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Be Kind to the New Vets

By Deb M. Eldredge, DVM, May 15, 2014


Summer is approaching and so are veterinary school graduations. So please be kind to the new grads who may be interacting with you and your horses in the near future.

I remember my first horse call clearly. I was in a mixed practice in Michigan. I was already “suspect” because I came from Cornell in New York, not Michigan State University. It was hard to get people to believe that, no, I did not ever live in New York City and, no, you could not see the Statue of Liberty from the Ithaca campus. Most of New York is fairly rural but New York City gets all the press.

Equally against me was the fact that I was female. Veterinary schools were just starting to admit more than a couple of “token” women. Female veterinarians were not common. The first continuing education meeting I went to one older male vet kindly directed me to the veterinary technician meeting down the hall. He did look suitably embarrassed when I mentioned that I was actually a veterinarian.

My colleague did most of the horse work but on this night he had a softball tournament. They had just enough players so if he missed the game to go on the equine emergency they would have to forfeit. He was a die-hard sports fan, so clearly I was off to do the emergency.

The emergency was a 3-month-old foal who had gotten a bad chest wound cut from some barbed wire. My assistant was to be my boss’s son – not really into horses or anything but a somewhat willing body. It was a big wound and would require a drain and quite a few sutures. My biggest fear was tranquilizing the colt. I could picture this lovely chestnut colt dropping dead from anesthesia. However, I tried to project calm and cool.

The owners were rural Michiganders and into reining and rodeo. Picture five big guys standing around, pick up trucks with gun racks, beer flowing and chewing tobacco cans. Worse yet, since my colleague had the practice truck I had my supplies in a plastic bag and we arrived in my tiny, bright yellow Chevette Scooter – a step above the Flintstone peddle car.

I figured pointing out my Pony Club background would not go over well or even playing polo for Cornell. I had done some gaming though and that helped to break the ice a bit. Still, I knew they were looking at me and picturing the Empire State Building or Times Square.

The surgery went well. I tranquilized the foal lightly – putting my son’s boss to good use propping up a drunk foal. I then did a three-layer closure plus put in a drain. There was major skepticism over the drain but the muttering was quiet. We rigged up some bandaging to keep the foal from removing the drain and I stressed how important it was to keep a close eye on the wound. Antibiotics and tetanus antitoxin were given, more antibiotics dispensed and off I went.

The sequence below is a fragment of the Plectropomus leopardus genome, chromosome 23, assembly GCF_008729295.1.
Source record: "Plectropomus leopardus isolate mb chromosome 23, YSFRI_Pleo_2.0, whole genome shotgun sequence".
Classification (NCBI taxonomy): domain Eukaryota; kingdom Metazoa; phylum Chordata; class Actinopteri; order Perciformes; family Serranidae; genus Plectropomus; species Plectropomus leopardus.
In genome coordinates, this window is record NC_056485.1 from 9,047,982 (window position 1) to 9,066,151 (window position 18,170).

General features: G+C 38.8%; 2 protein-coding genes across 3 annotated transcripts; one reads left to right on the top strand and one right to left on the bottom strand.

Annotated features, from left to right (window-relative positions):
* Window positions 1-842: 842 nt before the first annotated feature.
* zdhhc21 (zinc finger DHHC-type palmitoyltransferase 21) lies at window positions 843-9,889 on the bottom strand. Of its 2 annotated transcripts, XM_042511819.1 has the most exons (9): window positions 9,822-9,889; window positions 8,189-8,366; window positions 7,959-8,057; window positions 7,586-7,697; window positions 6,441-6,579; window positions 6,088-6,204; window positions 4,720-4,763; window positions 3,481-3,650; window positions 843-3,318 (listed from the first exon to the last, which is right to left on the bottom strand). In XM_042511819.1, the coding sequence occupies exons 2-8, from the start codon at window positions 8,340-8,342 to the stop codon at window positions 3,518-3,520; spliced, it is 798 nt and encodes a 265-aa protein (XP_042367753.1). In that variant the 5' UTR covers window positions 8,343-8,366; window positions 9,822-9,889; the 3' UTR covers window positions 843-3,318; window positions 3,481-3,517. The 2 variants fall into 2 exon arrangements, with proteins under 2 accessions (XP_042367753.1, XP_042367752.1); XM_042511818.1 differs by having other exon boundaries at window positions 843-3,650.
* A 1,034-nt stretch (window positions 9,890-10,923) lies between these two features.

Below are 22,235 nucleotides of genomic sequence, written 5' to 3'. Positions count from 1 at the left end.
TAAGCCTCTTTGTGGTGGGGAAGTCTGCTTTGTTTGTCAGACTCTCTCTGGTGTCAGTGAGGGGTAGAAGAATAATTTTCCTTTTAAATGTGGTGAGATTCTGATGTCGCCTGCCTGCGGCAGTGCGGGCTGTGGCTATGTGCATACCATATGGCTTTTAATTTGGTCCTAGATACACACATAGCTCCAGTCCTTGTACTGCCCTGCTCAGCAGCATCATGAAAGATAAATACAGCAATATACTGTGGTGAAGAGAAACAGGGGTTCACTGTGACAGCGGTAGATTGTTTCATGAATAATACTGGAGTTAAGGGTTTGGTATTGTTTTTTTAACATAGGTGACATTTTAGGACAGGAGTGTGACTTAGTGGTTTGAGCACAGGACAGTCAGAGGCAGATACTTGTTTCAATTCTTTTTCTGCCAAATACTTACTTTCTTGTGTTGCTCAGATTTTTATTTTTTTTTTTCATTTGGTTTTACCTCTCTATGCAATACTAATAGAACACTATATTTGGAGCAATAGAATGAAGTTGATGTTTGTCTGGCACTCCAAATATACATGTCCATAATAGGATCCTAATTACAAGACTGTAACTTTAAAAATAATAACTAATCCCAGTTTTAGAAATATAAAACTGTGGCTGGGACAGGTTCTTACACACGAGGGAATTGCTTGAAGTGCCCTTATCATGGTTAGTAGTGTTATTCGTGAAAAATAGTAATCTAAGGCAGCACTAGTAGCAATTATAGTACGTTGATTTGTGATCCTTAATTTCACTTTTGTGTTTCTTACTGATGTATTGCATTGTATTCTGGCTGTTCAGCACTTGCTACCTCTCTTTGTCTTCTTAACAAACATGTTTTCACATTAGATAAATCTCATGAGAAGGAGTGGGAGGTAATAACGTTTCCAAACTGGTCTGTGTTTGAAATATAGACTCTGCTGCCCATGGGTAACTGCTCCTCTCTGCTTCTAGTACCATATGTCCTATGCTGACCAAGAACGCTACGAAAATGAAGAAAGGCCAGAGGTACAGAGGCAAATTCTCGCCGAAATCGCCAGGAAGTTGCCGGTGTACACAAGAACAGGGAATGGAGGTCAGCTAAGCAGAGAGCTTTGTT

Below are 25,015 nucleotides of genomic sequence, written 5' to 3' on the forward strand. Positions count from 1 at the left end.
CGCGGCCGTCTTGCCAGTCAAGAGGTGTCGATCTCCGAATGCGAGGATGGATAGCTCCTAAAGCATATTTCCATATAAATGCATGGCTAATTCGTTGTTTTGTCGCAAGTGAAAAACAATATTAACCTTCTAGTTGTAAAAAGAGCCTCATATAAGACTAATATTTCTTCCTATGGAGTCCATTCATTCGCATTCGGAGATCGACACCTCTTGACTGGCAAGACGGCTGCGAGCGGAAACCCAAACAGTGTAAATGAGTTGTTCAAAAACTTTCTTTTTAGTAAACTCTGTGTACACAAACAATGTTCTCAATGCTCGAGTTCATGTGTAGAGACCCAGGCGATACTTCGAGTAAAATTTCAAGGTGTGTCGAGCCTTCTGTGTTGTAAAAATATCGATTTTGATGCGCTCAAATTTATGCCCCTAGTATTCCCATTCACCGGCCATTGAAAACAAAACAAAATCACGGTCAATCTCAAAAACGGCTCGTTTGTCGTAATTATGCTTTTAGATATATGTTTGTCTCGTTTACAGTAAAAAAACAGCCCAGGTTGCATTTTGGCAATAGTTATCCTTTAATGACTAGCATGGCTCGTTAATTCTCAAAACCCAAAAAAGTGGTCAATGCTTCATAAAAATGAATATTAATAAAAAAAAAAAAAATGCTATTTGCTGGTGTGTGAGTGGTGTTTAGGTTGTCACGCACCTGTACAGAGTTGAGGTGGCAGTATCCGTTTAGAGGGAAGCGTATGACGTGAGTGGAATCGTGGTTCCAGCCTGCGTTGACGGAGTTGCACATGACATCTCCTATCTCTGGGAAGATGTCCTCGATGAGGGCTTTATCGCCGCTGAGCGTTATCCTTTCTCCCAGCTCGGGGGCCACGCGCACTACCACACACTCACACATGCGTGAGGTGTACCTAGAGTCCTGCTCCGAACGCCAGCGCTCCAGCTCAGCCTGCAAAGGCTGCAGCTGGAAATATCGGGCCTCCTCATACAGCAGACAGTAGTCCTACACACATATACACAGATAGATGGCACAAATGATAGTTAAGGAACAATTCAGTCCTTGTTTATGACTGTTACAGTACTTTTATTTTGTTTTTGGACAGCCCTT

My colleague did the follow-up visits to check the wound, remove the drain and eventually remove the sutures. The wound healed nicely and without incident, barely leaving a scar. And I knew I had “made it” when I got a salmon dropped off at the clinic near Christmas time for a gift!

So, be kind to your new vets. Trust that they are trained. They might have some new ideas but maybe they are good ones.

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The Best Equine Memorial

By Deb M. Eldredge, DVM, May 07, 2014


Consider a donation to a rescue to help save more horses.
With the loss of a beloved horse comes the urge to somehow memorialize that equine. My husband, Chuck, thought of planting flowers or possibly a tree on Monte’s grave. Not so hot an idea. Rabbits, deer, sheep or the other horses would eat anything planted there rather quickly.

Certainly a stone set in the ground would work or a plaque on a nearby fence post. But there are options that can not only memorialize your horse but also do some good in the equine world.

I suggest owners consider looking into making a donation in memory of their horse. This gives you many, many options. If your horse was a retired racehorse, there are many charities that either house or rehome these Thoroughbreds. An example is Second Stride. There are many others, so simply search and find one nearby or that fits your philosophy. Always research to find out exactly how your donation dollars will be spent.

One of our Horse Journal product-trial facilities is Squirrelwood Equine Sanctuary.  They, too, rescue horses and rehabilitate them.

Don’t despair if your beloved horse was a backyard special. There are many horse rescue groups that would love some donation cash and would make good use of it. For rescue donations I suggest staying fairly local and checking out the facility yourself. Your local animal shelter may need some assistance for horse supplies.

Health care and research are wonderful areas to remember your horse through.  Morris Animal Foundation supports research specifically to help horses (along with plenty of other animals). You can donate to a general fund or chose a project that is close to your heart.

Since Monte was an Arabian, a donation to the Arabian Horse Foundation Programs is an option for us. We could specify youth, education, disaster relief or health research. Many breed clubs have health foundations.